Gazetteer of the Bombay Presidency ..., Volume 16 (Google eBook)

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Printed at the Government Central Press, 1883 - Bombay (India : State)
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Page 317 - When a theft or robbery happens, the watchman commences his inquiries and researches : it is very common for him to track a thief by his footsteps ; and if he does this to another village, so as to satisfy the watchman there, or if he otherwise traces the property to an adjoining village, his responsibility ends, and it is the duty of the watchman of the new village to take up the pursuit.
Page 513 - She heard every complaint in person, and although she continually referred causes to courts of equity and arbitration and to her ministers for settlement, she was always accessible, and so strong was her sense of duty on all points connected with the distribution of justice that she is represented as not only patient, but unwearied, in the investigation of the most insignificant causes when appeals were made to her decision.
Page 513 - ... the labours she imposed upon herself, and which from the age of thirty to that of sixty, when she died, were unremitted. The hours gained from the affairs of the state were all given to acts of devotion and charity ; and a deep sense of religion appears to have strengthened her mind in the performance of her worldly duties. She used to say, that she " deemed herself answerable to God for every exercise of power...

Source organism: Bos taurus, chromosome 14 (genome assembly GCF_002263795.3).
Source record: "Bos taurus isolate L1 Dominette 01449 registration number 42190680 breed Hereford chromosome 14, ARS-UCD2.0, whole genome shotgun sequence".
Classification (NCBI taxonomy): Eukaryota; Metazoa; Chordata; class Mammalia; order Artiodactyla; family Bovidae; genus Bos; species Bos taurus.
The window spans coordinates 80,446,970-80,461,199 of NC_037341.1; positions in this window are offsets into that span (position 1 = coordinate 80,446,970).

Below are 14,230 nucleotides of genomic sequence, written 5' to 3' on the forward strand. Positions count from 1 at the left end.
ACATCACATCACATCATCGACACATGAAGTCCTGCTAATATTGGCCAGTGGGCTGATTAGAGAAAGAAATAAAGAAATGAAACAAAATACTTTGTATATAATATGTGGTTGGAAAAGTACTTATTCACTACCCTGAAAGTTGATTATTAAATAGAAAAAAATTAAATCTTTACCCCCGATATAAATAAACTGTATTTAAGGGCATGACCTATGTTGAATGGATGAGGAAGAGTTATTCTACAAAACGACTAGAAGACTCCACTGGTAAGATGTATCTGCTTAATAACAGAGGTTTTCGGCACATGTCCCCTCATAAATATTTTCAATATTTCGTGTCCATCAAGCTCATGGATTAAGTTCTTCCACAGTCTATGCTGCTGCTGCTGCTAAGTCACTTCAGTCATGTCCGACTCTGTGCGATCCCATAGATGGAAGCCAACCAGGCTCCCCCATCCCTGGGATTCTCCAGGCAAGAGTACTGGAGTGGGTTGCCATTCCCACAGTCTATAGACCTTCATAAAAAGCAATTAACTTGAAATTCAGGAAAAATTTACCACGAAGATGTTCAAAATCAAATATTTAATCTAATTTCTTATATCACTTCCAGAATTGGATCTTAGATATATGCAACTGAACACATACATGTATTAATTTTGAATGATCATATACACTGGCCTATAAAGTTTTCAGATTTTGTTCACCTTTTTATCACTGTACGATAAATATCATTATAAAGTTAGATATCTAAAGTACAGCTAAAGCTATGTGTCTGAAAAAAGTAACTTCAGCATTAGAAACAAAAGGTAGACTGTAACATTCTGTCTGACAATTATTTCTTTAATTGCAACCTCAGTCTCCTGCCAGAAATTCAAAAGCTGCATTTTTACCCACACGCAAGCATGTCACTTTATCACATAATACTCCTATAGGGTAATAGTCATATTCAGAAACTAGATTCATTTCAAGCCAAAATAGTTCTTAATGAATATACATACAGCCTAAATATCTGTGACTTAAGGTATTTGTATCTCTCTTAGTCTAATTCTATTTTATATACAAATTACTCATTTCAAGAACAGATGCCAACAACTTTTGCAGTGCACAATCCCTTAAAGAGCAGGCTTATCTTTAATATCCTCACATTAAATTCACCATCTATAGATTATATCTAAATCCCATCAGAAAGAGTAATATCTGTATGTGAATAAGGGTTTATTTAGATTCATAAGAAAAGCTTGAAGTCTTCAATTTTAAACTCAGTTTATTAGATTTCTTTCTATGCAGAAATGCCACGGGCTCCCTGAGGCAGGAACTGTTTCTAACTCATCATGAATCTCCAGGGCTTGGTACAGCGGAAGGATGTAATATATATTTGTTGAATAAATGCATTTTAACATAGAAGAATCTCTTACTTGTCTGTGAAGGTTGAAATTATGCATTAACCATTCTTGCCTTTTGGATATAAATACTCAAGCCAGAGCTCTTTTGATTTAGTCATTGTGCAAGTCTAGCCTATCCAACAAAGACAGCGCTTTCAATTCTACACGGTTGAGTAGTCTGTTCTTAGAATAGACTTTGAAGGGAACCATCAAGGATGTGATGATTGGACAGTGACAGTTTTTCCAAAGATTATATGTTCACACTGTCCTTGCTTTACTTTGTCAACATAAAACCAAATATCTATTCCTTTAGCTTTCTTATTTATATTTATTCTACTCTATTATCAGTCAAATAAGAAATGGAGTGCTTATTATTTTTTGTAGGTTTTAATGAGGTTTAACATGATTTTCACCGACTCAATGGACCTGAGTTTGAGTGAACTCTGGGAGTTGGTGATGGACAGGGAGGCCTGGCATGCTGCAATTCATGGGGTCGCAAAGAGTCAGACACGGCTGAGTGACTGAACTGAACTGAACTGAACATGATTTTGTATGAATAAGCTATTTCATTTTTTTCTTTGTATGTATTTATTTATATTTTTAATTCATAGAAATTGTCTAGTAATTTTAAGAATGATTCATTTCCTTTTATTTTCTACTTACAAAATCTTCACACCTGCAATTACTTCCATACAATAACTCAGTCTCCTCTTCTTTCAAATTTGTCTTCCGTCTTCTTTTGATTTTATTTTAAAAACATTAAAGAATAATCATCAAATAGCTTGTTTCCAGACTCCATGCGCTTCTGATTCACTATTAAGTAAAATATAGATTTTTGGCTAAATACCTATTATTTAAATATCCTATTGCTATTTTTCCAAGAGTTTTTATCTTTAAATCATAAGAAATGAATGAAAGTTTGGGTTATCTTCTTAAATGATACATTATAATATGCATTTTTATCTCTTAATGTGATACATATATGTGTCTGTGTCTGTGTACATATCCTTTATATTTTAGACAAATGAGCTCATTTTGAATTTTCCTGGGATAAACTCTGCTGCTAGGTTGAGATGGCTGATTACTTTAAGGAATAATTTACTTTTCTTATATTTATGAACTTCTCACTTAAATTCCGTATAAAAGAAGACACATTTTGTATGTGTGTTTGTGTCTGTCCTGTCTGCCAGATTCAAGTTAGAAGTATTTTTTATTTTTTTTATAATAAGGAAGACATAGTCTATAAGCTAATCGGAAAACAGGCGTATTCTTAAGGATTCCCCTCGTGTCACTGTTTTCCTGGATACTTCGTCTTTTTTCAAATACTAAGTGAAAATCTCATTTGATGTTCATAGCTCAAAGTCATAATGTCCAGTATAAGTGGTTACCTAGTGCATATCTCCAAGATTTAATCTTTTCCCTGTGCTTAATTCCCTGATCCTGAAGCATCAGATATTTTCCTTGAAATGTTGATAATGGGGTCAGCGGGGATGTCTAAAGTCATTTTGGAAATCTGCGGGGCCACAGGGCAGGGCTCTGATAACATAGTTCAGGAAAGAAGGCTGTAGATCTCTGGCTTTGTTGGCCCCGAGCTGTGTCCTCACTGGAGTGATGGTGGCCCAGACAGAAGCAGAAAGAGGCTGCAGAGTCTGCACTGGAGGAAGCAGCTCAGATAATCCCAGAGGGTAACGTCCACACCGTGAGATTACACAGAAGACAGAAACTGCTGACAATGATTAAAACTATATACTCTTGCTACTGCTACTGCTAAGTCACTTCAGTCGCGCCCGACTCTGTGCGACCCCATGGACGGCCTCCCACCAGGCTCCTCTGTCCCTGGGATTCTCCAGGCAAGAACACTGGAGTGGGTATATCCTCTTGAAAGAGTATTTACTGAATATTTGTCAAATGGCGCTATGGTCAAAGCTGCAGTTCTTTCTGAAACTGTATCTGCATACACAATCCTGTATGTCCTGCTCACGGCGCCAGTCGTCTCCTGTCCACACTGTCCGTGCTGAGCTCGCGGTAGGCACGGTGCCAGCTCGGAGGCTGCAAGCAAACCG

Page 200 - In 1858 the rebels were chiefly engaged in Nasik, Khandesh, and the Nizam's dominions and gave no trouble in Ahmadnagar. In the hot weather (April-May) of 1859 the Bhils under Bhagoji and Harji Naiks again appeared in the district.
Page 201 - ... waistcloths worn to the knee, and sandals. They marched without tents or baggage. Each man carried his whole kit in a havresack and a light knapsack. They messed in groups, and on the march divided the cooking vessels. They were greater walkers, moving with the bright springy step of Highlanders, often marching thirty or forty miles in a day over the roughest ground, carrying their arms, ammunition, baggage, and food. Always sprightly clean and orderly, however long their day's march, their first...
Page 429 - A certain quantity of silver of the required test was handed over to each man who divided it into small pieces, rounded and weighed them, greater care being taken that the weights should be accurate than that size should be uniform. For this purpose, scales and weights were given to each of the 400 workmen, and the Manager examined them every week. When the workmen were satisfied with the weight of the pieces, they were forwarded to the Manager who sent them to be stamped.
Page 189 - Dog's flesh was sold, and the pounded bone of the dead was mixed with flour. The flesh of a son was preferred to his love. The dying blocked the roads and those who survived fled.
Page 189 - Life was offered for a loaf, but none would buy ; rank was to be sold for a cake, but none cared for it ; the ever bounteous hand was now stretched out to beg for food ; and the feet which had always trodden the way of contentment walked about only in search of sustenance.
Page 429 - When the workmen were satisfied with the weight of the piece, they were forwarded to the manager who sent them to be stamped. In stamping the rupee an instrument like an anvil was used. It had a hole in the middle with letters inscribed on it. Piece after piece was thrown into the hole, the seal was held by a workman called batekari ; and a third man gave a blow with a six pound hammer.

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